Why the Crypto Industry Spent Millions on the US Midterm Elections
The cryptocurrency industry has spent millions of dollars in the US midterm election races amid a year of heavy losses and turmoil in the sector, which hopes to gain momentum among lawmakers as Congress debates tightening regulation of digital assets.
Crypto evangelists see 2023 as an important regulatory year, and Congress is expected to advance legislation on digital assets and stablecoins, a form of cryptocurrency linked to the US dollar. Crypto companies are eager to support industry-friendly political candidates.
The election comes at a time of turmoil in the crypto industry. The price of Bitcoin is down almost 70 percent from its peak, investors are more concerned about the risk of crypto assets and on Tuesday, the crypto giant Binance partially agreed to buy a non-US unit of FTX to help exchange rival to cover “the liquidity crunch.”
Who in crypto is spending money in the midterm elections?
FTX CEO Sam Bankman-Fried has far outdone everyone else in the crypto industry. His nearly Rs 40 million (roughly Rs. 330 crore) contributions to campaigns this election cycle make him the sixth largest donor in the US, according to OpenSecrets’ largest list of individual donors.
Most of his spending was to support Democrats, according to OpenSecrets.
The deal with Binance announced by Bankman-Fried on Tuesday marked a quick turnaround in fortunes for the crypto entrepreneur.
Ryan Salame, CEO of subsidiary FTX, was the 14th largest donor on the list, giving more than $23.6 million (roughly Rs. million). Attorney. Alex Mooney, Republican of West Virginia.
FTX did not respond to a Reuters request to confirm those figures.
Skybridge, the digital asset investment management firm founded by former Trump White House communications director Anthony Scaramucci, donated $100,000 (roughly Rs. 800 crore) to the Crypto Innovation super PAC this year, as did Scaramucci himself.
“The people have spoken: they believe in the promise of blockchain technology, they want more financial inclusion, and they want policymakers to listen. That’s why, at SkyBridge, we’ve made such a big bet on cryptocurrency – and just as importantly, on the underlying blockchain technology,” said a Skybridge spokesperson.
Which candidates earn money in crypto?
Lawmakers who were interested in drafting crypto laws, as well as influential committee leaders, received cash from crypto-related PACs.
Two of the largest public crypto companies in the United States, Coinbase and Robinhood, also have PACs that have spent over $11,000 (approximately Rs. 8,93,700 crore) and $44,000 (approximately Rs 35,74,900 crore) respectively till the middle of the year. election, according to FEC data and verified by companies.
Coinbase, Robinhood and the industry trade group Chamber of Digital Commerce all had their PACs dedicated to Patrick McHenry, FEC records show. As the top Republican serving on the House Financial Services Committee, McHenry is likely to become its chairman if Republicans win control of the House of Representatives. The Chamber of Digital Commerce did not respond to a request to confirm its contributions.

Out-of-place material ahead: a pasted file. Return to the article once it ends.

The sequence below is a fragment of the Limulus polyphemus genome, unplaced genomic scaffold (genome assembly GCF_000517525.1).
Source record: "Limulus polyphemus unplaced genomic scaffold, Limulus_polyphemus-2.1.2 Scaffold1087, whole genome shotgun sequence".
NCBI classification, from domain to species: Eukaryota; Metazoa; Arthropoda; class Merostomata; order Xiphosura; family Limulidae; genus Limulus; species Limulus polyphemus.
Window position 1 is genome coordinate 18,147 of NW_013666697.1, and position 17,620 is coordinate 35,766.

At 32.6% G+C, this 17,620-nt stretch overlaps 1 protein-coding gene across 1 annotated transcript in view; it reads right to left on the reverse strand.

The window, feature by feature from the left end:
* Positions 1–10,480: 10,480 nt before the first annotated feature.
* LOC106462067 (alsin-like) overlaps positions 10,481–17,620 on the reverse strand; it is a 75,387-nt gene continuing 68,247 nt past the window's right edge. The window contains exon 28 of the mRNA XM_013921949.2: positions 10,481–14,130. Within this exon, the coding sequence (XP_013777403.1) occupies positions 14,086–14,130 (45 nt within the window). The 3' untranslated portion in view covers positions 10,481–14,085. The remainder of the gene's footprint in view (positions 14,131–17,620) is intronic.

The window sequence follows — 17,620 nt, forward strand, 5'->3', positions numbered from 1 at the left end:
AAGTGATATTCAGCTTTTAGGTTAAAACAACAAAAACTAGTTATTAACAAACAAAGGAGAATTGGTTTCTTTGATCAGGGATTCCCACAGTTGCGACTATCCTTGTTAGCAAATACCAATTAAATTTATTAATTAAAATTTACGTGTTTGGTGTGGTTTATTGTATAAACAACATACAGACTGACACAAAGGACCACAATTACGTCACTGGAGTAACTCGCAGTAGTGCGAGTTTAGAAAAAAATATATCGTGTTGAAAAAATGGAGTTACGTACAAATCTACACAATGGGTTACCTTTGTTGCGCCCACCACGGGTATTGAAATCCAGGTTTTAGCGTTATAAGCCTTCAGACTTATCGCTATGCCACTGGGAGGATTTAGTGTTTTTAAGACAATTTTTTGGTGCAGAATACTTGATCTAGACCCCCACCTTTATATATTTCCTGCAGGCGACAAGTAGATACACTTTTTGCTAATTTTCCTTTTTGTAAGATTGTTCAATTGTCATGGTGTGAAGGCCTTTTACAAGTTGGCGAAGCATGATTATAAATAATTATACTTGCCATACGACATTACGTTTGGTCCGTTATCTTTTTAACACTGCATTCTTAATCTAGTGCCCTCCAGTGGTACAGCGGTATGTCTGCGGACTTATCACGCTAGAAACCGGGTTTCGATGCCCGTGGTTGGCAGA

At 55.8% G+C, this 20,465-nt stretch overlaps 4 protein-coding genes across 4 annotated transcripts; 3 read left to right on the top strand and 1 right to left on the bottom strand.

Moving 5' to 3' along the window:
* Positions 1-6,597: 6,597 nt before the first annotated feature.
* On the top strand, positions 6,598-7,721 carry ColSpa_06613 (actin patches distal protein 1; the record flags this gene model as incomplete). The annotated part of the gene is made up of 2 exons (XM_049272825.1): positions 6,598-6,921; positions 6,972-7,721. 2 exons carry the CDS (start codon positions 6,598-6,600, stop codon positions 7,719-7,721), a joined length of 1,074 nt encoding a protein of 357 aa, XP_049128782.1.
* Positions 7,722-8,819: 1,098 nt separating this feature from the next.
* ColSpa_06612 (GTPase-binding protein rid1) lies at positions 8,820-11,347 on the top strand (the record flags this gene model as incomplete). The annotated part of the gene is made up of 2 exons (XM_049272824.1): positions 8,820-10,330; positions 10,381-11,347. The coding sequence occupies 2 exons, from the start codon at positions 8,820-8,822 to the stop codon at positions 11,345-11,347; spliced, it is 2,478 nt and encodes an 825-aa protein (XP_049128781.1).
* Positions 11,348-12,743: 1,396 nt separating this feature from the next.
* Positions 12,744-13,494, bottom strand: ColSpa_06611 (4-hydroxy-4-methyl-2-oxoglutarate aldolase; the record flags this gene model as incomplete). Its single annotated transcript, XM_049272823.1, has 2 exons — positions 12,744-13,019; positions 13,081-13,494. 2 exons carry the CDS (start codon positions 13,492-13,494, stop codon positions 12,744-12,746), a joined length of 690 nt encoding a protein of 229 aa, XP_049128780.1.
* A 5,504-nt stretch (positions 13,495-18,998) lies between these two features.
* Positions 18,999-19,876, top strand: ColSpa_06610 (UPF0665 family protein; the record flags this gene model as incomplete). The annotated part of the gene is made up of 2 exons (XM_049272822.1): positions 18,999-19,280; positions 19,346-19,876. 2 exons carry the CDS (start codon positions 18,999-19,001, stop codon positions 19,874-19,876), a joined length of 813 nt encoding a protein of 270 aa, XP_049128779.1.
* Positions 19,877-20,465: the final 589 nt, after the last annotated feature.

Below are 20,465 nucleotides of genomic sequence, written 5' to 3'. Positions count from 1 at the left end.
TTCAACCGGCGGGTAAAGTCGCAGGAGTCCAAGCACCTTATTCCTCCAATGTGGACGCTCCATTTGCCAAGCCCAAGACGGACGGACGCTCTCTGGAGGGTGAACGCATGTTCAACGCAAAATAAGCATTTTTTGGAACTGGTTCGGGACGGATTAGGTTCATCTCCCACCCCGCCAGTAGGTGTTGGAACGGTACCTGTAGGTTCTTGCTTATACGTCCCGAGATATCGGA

Crypto Innovation super PAC has spent at least $167,000 (roughly Rs. 1.35 crore) supporting McHenry’s re-election campaign by paying for advertisements and direct mail campaigns. The group did not respond to a request to confirm its contributions.
Coinbase, the Chamber of Digital Commerce and the crypto-focused HODLpac was given to Senator Ron Wyden, the Democratic chairman of the Senate Finance Committee, according to FEC records. Crypto Innovation PAC spent more than $356,000 (about Rs. 2.90 crore) in private expenses supporting Senator John Boozman, the top Republican on the Senate Agriculture Committee.
What does the crypto industry want in return?
Crypto firms may be hoping to influence regulations as policymakers push for digital asset legislation in the coming months.
McHenry and Maxine Waters, the Democrat who now chairs the House Finance Committee, are in discussions about a bipartisan stablecoin bill. Although the details have not yet been finalized, many analysts consider stablecoins to be the easiest crypto issue for lawmakers to address.
Crypto companies like Circle want lawmakers to create a framework for stablecoins to help fuel the industry and consolidate consumer protections. Currently, there is no regulatory body overseeing stablecoins.
Boozman and Stabenow, along with Senators Cory Booker and John Thune, introduced the Digital Consumer Protection Act of 2022, a bipartisan bill that would give more authority to the CFTC to regulate cryptocurrency.
Others in crypto, such as Ryan Selkis, founder and CEO of crypto market intelligence firm Messari, have expressed concern that the bill will pose an existential threat to decentralized finance (DeFi), which requires expanded crypto exchanges to register with Commodities Futures Trading Commission (CFTC). )).
Proponents of DeFi in particular, and crypto companies more broadly, are likely hoping that their campaign contributions will help them make their case to the winning candidates.
© Thomson Reuters 2022